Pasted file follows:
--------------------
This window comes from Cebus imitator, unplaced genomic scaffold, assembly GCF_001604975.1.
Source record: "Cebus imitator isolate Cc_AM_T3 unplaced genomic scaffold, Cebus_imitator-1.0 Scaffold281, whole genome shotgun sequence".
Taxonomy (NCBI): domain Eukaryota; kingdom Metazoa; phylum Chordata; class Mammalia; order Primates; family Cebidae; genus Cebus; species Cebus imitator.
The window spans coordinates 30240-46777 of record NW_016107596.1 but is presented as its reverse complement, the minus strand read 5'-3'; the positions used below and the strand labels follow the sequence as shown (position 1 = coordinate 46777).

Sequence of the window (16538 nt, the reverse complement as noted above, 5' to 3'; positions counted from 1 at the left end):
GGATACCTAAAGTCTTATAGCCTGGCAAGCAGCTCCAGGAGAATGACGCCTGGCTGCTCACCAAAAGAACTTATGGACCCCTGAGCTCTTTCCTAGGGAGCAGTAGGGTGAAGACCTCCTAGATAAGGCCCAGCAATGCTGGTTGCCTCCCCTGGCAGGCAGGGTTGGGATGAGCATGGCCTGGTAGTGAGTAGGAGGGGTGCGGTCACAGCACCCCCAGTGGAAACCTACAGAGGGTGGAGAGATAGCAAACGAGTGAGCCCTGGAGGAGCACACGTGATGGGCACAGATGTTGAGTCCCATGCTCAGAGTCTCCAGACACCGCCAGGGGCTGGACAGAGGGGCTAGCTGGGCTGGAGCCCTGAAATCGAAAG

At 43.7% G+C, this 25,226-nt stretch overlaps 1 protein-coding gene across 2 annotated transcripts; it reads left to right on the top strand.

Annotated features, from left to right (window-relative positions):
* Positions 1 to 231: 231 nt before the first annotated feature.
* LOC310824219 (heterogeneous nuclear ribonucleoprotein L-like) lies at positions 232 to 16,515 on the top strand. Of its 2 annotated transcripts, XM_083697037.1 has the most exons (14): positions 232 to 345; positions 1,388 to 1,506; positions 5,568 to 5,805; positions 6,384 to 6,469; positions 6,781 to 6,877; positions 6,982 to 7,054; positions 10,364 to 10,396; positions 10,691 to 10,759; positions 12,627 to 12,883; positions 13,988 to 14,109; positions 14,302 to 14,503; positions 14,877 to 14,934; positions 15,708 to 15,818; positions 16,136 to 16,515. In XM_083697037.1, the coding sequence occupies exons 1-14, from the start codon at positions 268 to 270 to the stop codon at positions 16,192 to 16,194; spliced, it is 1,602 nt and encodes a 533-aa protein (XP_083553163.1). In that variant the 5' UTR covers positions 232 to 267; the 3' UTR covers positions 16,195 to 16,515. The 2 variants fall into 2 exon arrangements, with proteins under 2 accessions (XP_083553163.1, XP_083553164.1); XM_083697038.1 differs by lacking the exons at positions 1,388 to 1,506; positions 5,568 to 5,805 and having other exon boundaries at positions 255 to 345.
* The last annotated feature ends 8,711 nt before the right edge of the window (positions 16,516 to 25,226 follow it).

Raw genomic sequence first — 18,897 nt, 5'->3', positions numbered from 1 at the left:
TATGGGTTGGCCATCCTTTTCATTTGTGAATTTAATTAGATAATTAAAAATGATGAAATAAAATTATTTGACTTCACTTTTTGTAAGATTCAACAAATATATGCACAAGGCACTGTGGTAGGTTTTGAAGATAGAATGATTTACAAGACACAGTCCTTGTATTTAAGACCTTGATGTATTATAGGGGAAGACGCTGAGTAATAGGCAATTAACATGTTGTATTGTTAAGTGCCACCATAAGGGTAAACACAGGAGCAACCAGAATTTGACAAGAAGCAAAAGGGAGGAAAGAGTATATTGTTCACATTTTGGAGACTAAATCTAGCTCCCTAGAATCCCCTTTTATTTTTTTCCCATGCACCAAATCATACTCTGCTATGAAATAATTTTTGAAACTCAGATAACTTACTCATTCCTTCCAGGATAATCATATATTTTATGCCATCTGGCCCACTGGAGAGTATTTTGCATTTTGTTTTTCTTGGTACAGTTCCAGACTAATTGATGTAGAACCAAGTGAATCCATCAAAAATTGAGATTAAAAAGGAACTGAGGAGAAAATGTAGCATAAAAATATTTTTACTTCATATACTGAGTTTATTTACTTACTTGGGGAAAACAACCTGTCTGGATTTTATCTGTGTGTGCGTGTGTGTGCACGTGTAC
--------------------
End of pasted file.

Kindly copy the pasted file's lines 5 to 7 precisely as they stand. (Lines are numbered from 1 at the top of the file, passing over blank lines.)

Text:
Sequence of the window (16538 nt, the reverse complement as noted above, 5' to 3'; positions counted from 1 at the left end):
GGATACCTAAAGTCTTATAGCCTGGCAAGCAGCTCCAGGAGAATGACGCCTGGCTGCTCACCAAAAGAACTTATGGACCCCTGAGCTCTTTCCTAGGGAGCAGTAGGGTGAAGACCTCCTAGATAAGGCCCAGCAATGCTGGTTGCCTCCCCTGGCAGGCAGGGTTGGGATGAGCATGGCCTGGTAGTGAGTAGGAGGGGTGCGGTCACAGCACCCCCAGTGGAAACCTACAGAGGGTGGAGAGATAGCAAACGAGTGAGCCCTGGAGGAGCACACGTGATGGGCACAGATGTTGAGTCCCATGCTCAGAGTCTCCAGACACCGCCAGGGGCTGGACAGAGGGGCTAGCTGGGCTGGAGCCCTGAAATCGAAAG

At 43.7% G+C, this 25,226-nt stretch overlaps 1 protein-coding gene across 2 annotated transcripts; it reads left to right on the top strand.